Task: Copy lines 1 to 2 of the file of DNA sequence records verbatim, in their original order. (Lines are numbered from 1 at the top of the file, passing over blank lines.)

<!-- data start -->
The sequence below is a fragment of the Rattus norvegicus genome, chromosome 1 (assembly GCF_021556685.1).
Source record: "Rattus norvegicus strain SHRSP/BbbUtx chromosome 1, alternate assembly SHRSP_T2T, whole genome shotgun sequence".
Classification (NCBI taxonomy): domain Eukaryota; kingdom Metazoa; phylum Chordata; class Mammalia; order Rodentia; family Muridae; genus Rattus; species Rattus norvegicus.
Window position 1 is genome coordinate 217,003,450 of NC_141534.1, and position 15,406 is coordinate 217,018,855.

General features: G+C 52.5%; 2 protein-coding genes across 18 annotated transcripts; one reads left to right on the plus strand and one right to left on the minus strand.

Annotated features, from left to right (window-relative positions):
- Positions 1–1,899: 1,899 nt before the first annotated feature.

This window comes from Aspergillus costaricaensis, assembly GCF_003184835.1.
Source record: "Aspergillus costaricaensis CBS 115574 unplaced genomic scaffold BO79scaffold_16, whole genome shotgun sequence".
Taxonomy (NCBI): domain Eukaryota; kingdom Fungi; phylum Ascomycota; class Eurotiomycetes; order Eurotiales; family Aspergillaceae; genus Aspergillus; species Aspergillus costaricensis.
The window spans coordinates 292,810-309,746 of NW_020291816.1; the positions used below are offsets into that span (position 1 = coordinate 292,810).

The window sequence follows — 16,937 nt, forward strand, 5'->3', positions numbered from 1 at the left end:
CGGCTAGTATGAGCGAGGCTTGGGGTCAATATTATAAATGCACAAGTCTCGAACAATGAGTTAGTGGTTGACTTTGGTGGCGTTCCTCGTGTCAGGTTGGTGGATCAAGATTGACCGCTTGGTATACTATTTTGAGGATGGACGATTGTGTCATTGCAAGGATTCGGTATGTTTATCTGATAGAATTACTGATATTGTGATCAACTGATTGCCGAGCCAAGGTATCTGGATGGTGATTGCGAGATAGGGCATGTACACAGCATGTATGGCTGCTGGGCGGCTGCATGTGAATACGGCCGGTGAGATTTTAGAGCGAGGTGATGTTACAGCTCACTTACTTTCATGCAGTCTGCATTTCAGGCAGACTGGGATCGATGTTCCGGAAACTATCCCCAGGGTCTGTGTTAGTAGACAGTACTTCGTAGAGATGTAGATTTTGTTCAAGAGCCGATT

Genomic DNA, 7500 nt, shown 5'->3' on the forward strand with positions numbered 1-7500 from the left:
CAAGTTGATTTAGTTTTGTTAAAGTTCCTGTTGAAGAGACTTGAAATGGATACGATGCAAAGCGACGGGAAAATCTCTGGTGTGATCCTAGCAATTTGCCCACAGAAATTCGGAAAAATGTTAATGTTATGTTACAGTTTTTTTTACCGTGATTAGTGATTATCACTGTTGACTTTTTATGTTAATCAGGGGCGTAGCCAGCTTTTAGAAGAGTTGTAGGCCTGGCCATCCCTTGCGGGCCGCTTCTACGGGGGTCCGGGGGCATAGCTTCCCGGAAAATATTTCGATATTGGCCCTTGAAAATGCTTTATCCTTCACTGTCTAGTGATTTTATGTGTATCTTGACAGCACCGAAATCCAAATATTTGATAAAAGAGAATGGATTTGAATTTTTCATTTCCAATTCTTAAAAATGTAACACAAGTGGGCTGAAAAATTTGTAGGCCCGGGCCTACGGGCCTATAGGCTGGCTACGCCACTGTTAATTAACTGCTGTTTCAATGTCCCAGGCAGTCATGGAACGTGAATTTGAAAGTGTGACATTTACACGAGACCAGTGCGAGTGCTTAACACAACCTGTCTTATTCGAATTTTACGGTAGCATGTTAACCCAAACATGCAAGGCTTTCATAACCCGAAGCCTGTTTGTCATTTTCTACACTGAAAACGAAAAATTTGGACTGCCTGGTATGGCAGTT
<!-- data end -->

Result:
The sequence below is a fragment of the Rattus norvegicus genome, chromosome 1 (assembly GCF_021556685.1).
Source record: "Rattus norvegicus strain SHRSP/BbbUtx chromosome 1, alternate assembly SHRSP_T2T, whole genome shotgun sequence".